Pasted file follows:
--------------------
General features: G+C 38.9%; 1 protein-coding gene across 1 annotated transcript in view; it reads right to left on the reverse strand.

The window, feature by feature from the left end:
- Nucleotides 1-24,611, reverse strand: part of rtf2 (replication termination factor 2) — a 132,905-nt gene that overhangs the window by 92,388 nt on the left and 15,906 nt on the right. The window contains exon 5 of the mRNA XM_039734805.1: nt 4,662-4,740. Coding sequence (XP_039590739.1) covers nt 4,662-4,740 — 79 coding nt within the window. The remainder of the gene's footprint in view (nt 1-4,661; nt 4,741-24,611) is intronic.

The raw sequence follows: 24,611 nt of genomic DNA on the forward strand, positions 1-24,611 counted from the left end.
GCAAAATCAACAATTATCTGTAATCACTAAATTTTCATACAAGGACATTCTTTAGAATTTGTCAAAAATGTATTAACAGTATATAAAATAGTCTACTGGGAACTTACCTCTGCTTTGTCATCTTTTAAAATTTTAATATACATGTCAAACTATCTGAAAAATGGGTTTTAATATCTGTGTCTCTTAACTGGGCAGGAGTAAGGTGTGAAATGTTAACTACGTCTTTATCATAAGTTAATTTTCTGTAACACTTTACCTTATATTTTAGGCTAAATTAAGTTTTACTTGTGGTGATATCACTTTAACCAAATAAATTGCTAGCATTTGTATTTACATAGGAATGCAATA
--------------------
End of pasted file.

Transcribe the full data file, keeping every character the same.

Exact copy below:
General features: G+C 38.9%; 1 protein-coding gene across 1 annotated transcript in view; it reads right to left on the reverse strand.

The window, feature by feature from the left end:
- Nucleotides 1-24,611, reverse strand: part of rtf2 (replication termination factor 2) — a 132,905-nt gene that overhangs the window by 92,388 nt on the left and 15,906 nt on the right. The window contains exon 5 of the mRNA XM_039734805.1: nt 4,662-4,740. Coding sequence (XP_039590739.1) covers nt 4,662-4,740 — 79 coding nt within the window. The remainder of the gene's footprint in view (nt 1-4,661; nt 4,741-24,611) is intronic.

The raw sequence follows: 24,611 nt of genomic DNA on the forward strand, positions 1-24,611 counted from the left end.
GCAAAATCAACAATTATCTGTAATCACTAAATTTTCATACAAGGACATTCTTTAGAATTTGTCAAAAATGTATTAACAGTATATAAAATAGTCTACTGGGAACTTACCTCTGCTTTGTCATCTTTTAAAATTTTAATATACATGTCAAACTATCTGAAAAATGGGTTTTAATATCTGTGTCTCTTAACTGGGCAGGAGTAAGGTGTGAAATGTTAACTACGTCTTTATCATAAGTTAATTTTCTGTAACACTTTACCTTATATTTTAGGCTAAATTAAGTTTTACTTGTGGTGATATCACTTTAACCAAATAAATTGCTAGCATTTGTATTTACATAGGAATGCAATA